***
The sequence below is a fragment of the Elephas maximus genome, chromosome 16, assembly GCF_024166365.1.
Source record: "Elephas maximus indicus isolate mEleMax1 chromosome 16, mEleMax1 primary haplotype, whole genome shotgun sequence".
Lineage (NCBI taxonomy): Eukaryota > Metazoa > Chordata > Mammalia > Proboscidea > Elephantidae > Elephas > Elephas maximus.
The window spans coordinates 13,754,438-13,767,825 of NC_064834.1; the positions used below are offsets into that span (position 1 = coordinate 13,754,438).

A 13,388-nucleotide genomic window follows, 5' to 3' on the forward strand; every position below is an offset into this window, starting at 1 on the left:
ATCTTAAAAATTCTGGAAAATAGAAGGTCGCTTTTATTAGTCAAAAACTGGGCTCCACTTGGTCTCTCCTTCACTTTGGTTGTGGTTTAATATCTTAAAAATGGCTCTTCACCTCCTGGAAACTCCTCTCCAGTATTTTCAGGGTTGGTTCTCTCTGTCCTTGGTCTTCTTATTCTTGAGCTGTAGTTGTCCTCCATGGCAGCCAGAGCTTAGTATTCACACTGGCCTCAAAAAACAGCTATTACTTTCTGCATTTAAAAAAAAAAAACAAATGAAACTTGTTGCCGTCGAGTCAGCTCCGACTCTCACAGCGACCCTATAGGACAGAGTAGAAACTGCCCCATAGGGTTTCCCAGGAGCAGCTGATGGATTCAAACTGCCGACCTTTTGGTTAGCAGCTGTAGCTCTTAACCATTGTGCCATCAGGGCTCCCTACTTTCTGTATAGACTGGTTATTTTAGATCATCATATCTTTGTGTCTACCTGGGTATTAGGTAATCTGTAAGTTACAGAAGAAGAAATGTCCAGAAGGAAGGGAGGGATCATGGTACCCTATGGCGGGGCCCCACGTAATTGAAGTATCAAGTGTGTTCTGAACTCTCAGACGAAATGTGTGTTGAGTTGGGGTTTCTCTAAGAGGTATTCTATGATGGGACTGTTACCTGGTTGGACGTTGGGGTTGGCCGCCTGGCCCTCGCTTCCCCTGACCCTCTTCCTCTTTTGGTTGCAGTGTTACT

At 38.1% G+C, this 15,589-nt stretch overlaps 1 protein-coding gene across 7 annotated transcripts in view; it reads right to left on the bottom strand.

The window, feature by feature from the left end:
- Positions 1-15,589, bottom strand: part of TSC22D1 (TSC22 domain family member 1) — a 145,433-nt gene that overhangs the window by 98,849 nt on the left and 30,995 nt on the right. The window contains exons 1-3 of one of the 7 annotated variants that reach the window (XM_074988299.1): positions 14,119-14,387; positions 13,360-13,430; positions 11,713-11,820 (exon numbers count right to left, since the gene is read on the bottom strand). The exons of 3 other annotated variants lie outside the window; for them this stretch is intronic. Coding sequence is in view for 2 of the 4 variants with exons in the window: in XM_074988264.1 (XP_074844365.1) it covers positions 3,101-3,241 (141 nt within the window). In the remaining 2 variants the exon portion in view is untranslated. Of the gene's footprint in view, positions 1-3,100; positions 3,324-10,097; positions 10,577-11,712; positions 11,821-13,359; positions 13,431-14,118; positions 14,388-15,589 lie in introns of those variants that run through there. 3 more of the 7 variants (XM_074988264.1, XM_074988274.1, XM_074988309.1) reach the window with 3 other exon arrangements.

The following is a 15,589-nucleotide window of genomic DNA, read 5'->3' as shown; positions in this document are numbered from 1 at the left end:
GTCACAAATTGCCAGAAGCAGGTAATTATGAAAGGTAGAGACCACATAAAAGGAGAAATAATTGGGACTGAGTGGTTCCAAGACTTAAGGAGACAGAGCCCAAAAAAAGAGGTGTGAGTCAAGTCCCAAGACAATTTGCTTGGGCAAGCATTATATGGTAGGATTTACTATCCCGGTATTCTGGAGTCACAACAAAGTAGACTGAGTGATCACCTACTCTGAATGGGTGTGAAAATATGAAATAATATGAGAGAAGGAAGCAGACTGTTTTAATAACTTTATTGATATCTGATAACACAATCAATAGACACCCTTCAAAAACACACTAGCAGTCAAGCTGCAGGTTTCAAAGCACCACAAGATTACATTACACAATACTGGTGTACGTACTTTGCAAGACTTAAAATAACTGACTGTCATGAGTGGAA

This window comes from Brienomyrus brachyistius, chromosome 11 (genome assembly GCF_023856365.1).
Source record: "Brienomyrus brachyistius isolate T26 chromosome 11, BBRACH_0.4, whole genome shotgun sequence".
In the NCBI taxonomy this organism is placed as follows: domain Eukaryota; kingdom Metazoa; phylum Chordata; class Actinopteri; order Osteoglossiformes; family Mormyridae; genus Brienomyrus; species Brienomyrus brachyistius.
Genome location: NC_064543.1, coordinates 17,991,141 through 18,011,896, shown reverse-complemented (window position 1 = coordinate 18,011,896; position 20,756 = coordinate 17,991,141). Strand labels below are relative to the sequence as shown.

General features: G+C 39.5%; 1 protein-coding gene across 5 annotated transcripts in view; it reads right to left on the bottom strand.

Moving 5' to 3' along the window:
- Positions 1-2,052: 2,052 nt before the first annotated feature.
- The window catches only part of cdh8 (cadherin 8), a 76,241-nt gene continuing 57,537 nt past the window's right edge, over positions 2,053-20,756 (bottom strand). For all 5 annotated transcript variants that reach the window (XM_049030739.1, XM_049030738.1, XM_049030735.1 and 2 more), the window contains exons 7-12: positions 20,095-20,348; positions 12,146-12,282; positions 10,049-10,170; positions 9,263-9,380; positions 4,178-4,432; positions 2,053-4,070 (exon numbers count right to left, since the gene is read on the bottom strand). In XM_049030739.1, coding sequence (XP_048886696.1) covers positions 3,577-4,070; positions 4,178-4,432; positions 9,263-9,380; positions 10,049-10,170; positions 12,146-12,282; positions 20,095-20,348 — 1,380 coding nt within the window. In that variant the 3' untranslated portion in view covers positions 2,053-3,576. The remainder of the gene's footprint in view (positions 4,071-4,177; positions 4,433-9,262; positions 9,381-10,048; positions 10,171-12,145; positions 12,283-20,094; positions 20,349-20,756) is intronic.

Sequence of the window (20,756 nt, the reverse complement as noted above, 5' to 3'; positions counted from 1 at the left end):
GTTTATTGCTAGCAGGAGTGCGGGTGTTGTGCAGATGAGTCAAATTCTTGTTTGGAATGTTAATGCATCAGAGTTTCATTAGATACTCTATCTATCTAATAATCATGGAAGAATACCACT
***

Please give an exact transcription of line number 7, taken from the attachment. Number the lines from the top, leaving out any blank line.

At 38.1% G+C, this 15,589-nt stretch overlaps 1 protein-coding gene across 7 annotated transcripts in view; it reads right to left on the bottom strand.